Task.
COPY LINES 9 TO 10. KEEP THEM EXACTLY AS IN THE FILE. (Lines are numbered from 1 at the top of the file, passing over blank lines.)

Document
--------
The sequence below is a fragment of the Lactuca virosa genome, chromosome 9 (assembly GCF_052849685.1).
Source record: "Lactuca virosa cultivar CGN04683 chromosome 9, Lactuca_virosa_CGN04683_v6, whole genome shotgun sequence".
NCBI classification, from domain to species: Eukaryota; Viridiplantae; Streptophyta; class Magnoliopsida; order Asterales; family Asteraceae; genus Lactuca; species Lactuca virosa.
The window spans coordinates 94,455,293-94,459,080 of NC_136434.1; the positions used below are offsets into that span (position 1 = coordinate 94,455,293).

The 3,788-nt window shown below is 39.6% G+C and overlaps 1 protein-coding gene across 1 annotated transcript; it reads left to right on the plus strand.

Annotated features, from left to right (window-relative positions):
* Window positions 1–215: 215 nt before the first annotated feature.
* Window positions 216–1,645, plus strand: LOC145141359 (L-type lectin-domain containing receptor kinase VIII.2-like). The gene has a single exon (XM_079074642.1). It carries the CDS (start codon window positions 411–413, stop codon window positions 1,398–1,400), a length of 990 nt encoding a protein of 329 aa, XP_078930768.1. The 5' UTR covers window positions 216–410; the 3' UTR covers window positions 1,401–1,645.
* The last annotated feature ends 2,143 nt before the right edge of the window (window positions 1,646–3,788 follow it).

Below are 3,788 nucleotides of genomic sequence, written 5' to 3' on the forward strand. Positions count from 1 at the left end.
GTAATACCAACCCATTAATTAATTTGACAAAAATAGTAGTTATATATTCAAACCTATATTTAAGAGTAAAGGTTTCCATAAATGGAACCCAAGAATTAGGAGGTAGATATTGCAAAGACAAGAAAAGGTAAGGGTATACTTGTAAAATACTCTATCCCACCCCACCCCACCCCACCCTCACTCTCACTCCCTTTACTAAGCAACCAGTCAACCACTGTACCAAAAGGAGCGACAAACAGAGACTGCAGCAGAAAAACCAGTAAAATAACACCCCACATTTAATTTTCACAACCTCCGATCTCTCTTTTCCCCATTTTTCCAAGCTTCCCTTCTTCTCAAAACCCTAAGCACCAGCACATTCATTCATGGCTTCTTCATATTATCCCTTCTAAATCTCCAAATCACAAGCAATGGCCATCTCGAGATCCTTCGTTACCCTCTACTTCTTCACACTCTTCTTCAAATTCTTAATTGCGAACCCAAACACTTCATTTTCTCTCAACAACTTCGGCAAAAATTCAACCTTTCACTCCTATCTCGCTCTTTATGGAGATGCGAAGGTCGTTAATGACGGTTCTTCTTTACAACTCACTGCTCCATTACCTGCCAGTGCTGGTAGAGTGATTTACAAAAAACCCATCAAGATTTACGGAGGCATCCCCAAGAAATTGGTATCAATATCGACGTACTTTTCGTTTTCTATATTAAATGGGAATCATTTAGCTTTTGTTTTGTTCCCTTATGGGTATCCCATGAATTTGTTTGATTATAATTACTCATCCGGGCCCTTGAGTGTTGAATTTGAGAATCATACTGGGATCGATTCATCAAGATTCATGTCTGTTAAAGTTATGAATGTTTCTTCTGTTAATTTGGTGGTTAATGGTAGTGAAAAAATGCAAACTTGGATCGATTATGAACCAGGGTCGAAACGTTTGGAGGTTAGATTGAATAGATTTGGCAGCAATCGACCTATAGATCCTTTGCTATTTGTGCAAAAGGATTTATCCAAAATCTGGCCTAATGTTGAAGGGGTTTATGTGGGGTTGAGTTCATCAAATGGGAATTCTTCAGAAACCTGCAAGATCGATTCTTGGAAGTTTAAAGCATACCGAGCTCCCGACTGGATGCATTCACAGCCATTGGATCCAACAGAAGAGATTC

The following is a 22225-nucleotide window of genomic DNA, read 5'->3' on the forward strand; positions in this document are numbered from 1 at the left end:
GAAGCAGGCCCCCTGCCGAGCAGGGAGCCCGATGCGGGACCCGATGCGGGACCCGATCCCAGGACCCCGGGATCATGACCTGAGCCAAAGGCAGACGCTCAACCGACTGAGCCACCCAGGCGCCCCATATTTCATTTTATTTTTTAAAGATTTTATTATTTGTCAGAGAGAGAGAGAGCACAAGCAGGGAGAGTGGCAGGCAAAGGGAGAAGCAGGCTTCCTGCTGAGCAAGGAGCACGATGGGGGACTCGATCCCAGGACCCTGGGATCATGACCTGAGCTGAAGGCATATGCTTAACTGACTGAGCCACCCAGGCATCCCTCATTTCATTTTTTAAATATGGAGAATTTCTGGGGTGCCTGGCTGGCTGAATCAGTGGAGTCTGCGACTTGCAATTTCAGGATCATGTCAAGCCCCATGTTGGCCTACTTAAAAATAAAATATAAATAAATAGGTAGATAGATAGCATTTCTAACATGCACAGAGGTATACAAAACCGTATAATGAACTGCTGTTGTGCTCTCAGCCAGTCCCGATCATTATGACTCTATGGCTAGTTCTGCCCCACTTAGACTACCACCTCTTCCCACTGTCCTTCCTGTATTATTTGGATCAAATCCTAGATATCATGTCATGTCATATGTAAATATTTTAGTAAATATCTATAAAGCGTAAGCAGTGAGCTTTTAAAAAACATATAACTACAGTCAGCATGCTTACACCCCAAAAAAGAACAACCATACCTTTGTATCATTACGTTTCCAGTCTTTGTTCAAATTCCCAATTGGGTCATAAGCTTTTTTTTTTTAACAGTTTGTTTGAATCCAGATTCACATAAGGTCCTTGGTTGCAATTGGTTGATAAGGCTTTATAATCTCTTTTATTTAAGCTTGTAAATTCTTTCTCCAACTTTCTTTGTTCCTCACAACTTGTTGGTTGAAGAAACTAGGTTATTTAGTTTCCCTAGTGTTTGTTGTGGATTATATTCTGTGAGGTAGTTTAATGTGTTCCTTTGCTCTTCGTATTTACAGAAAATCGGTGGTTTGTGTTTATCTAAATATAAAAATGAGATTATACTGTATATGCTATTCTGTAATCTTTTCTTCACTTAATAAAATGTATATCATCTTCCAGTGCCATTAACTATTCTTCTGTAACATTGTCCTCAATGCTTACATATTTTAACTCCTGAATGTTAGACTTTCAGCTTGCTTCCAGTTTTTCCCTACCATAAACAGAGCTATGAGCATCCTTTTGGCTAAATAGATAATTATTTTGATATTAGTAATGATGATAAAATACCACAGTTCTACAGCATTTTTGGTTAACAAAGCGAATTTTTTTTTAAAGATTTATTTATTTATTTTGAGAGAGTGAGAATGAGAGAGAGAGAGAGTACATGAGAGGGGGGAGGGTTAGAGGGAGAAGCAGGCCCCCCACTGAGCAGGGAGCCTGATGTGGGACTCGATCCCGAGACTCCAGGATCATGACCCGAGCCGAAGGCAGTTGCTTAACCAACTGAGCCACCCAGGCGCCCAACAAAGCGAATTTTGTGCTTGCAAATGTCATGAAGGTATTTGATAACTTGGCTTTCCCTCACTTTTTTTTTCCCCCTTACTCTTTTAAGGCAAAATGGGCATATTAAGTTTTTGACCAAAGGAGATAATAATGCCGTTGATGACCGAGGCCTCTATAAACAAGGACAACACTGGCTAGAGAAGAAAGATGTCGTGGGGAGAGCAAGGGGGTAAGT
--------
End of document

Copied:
* The last annotated feature ends 2,143 nt before the right edge of the window (window positions 1,646–3,788 follow it).

Below are 3,788 nucleotides of genomic sequence, written 5' to 3' on the forward strand. Positions count from 1 at the left end.